Big question for Cubs, Bryant: Who’s on third?

SHARE Big question for Cubs, Bryant: Who’s on third?

DAYTONA BEACH, Fla. – Maybe Kris Bryant doesn’t flinch because he’s heard the question so many times.

Are you a major league third baseman?

“I like to think so,” said the slugger the Cubs spent the No. 2 overall pick in this year’s draft on. “I want that challenge. I want to compete at a tough position. I’ve always been up for the challenge.”

For all the talk about the stutter-step seasons of alleged core guys Starlin Castro and Anthony Rizzo, and all the talk about young-blood pitching acquired in July trades, one of the most intriguing questions for the Cubs’ multi-year rebuild involves Bryant.

And top prospect Javy Baez. And prospects acquired in trades the past two Julys: Christian Villanueva and Mike Olt.

In other words: Who’s on third when the Theo Epstein Project finally has its pieces in place.

About the only thing you know for sure – especially if you follow Twitter – is that it won’t be Ian Stewart, who was both a two-time flop for the Cubs and a cautionary tale of getting too caught up in appearances with “toolsy” prototypes.

Bryant, 21, is a 6-foot-5 power hitter and natural third baseman, but athletic enough with a strong enough arm that many project him as a right fielder.

Baez, one of the game’s top minor league hitters, is a 37-homer shortstop with a lot of errors, who many believe will be at third base when he makes a major league debut – probably sometime next season.

Bryant, a mature hitter who earned a quick promotion to advanced-A Daytona just two months after leading the nation in homers at the University of San Diego, could debut right behind Baez.

Both will play multiple positions during the upcoming Arizona Fall League season, general manager Jed Hoyer said, if only to discover and develop their versatility.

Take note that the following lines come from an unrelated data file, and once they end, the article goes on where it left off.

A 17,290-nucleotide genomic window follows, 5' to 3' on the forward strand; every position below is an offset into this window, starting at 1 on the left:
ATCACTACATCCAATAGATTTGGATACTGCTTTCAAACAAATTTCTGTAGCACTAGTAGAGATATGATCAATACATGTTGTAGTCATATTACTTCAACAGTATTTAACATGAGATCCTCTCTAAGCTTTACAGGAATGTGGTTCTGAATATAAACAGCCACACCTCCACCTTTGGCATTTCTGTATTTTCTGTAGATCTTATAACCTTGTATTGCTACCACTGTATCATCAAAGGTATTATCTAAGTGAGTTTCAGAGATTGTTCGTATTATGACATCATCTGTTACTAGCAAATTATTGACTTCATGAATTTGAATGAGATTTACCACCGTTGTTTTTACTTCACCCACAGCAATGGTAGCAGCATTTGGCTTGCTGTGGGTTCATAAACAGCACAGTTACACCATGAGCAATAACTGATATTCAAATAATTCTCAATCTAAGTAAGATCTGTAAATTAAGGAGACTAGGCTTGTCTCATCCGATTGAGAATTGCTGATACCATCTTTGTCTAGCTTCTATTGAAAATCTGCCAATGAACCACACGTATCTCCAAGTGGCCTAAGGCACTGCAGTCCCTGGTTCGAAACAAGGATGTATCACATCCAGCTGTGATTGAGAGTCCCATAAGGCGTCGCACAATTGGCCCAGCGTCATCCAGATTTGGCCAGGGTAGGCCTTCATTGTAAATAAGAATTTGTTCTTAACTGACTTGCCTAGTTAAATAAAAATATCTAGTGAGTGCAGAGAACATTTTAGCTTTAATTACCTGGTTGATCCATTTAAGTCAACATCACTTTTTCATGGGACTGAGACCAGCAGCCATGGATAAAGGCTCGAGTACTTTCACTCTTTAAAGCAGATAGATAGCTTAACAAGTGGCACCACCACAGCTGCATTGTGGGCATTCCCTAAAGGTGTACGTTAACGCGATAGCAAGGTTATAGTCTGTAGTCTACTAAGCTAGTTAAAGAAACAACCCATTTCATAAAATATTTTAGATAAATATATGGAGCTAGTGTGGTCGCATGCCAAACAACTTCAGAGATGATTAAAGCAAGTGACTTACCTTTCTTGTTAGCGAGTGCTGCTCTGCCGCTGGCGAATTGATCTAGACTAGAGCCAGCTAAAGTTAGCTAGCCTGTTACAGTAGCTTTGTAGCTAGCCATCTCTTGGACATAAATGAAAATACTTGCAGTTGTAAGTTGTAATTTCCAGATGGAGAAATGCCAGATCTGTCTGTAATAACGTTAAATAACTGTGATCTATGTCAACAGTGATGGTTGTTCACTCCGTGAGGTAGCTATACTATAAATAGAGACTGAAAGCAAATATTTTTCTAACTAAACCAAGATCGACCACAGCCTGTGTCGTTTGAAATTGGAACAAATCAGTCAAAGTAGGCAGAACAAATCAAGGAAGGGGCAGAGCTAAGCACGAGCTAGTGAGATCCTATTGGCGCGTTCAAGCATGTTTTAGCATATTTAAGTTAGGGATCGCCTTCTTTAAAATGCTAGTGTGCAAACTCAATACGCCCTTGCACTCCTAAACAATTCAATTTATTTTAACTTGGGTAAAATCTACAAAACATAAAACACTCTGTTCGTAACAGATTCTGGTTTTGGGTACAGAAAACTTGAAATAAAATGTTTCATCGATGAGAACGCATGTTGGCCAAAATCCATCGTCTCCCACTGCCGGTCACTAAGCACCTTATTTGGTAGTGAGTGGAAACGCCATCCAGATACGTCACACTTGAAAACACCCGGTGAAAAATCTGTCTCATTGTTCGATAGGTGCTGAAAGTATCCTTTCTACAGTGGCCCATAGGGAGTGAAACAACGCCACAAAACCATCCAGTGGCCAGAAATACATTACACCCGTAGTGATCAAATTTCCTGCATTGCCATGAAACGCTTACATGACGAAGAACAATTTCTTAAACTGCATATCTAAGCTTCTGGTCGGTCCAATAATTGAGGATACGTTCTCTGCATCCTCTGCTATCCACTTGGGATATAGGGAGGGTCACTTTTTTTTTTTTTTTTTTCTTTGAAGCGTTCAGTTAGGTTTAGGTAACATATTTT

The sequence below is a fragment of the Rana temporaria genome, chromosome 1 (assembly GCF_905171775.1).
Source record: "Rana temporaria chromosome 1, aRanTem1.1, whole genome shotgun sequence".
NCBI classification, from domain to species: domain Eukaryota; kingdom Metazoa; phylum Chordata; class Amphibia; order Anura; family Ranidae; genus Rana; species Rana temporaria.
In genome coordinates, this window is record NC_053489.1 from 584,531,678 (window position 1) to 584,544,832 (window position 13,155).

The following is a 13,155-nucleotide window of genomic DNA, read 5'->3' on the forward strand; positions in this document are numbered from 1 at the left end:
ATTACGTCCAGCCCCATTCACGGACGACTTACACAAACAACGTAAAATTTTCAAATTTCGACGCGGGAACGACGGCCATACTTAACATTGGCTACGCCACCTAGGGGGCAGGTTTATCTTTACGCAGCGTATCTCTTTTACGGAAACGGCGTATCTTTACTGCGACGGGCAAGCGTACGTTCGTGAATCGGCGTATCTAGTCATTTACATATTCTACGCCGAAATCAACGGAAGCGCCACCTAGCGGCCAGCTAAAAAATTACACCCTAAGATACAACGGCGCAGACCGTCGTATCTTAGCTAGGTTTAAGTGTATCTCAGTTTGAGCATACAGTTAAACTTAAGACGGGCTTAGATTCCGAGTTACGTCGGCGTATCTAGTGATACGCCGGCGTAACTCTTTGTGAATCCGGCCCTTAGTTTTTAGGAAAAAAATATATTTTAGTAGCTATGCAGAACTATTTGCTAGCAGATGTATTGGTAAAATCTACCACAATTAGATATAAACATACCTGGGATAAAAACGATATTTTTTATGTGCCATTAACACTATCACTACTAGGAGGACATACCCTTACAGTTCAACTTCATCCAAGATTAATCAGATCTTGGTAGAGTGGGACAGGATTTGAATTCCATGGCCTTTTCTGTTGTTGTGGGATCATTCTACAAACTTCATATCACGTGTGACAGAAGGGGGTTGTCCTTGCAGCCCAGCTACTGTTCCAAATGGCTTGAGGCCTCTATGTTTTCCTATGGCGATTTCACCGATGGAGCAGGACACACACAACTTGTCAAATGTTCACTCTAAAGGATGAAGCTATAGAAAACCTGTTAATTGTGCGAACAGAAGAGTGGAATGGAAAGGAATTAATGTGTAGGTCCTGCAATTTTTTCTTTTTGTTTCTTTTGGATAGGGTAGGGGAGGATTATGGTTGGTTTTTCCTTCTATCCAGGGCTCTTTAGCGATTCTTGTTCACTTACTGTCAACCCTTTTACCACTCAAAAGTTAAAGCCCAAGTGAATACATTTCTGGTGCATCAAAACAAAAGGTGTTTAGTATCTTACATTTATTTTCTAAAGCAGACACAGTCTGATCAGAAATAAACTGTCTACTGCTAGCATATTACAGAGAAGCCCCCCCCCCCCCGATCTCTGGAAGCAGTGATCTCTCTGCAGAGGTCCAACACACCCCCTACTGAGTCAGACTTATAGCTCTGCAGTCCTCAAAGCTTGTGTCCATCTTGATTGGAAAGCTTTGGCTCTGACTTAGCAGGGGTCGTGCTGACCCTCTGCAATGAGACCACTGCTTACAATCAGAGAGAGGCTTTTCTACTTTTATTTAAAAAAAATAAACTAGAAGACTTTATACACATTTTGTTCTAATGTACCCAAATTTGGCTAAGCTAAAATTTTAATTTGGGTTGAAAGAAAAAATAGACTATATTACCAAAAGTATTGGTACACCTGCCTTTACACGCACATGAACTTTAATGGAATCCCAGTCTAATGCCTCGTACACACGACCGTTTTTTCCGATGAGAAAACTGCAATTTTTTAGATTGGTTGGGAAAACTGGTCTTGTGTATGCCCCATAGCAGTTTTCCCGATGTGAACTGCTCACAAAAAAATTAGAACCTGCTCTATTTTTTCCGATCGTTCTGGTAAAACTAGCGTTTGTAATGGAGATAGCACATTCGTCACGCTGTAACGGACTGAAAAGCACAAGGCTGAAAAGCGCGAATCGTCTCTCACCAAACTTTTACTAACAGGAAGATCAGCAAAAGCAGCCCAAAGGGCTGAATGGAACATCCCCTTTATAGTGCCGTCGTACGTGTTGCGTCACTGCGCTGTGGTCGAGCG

“And Villanueva’s had a hell of a season, and he’s a really strong defender,” said Hoyer, who also praises Class A prospect Jeimer Candelario. “So you feel like, ‘OK, we have some depth.’ “

Bryant could be the most interesting to watch this fall and into next spring as he develops professionally and physically.

Sluggers as big as Bryant often have grown out of the position, including former Anaheim Angels All-Star Troy Glaus, who is frequently used by evaluators as a comparison to Bryant.

Cubs scouting executive Tim Wilken said it’s a flawed comparison, that Bryant has a more athletic, lithe body, more like Washington outfielder Jayson Werth.

“He has a very flexible body. It’s not a problem for him at this time,” Wilken said. “He plays a pretty good third base. There’s some things he’s got to learn, but if he kind of stays where he’s at physically right now – maybe with 10 more pounds – he should be able to stay there, I hope.

“I don’t think we’ve got to move him, that’s for sure. But if that’d be the case, he’s enough of an athlete to be a right fielder.”

Cubs officials are fine with either position outcome. They focused more on the middle-of-the-order power bat during draft-room discussions that led to selecting him over college power pitcher Jonathan Gray.

But if he’s the hitter they believe, and he can play third, Bryant becomes a rare commodity.

“It’s one of those things where industry-wide there ain’t a whole lot of them out there right now,” manager Dale Sveum said.

That’s why Sveum’s probably staring at a third base platoon again next April similar to the Luis Valbuena-Cody Ransom-Donnie Murphy combination that has surprisingly produced 28 homers and a .782 OPS through Tuesday – ranked second and third, respectively in the National League.

At least until somebody like Baez or Bryant breaks in.

Bryant says he’ll happily move wherever the Cubs tell him to play.

As for how quickly he can get to Chicago, some evaluators say the way he looks now, he could be knocking on the door as soon as late next season, if his progress doesn’t stall.

“That’d be incredible. If that happens that’d be great,” said Bryant, whose dad Mike was a one-time Red Sox farmhand and later his hitting coach, adding, “There’s still a lot to learn.”

How quickly Bryant gets to the big leagues, Wilken said, could come down to when the front office wants to start his service-time clock if early indications mean anything.

“I could see him coming pretty darn quick,” Wilken said.

Bryant, who hit .336 with nine homers and a .688 slugging percentage in three stops this year, doesn’t lack for confidence.

“I think I’ve been good in that area,” he said. “Not really being cocky, but keeping the confidence inside and knowing that I can do it.

“And doing well these [41] games into my professional career has really helped give me a pretty good boost of confidence that I can handle what some of these guys are throwing at me.”

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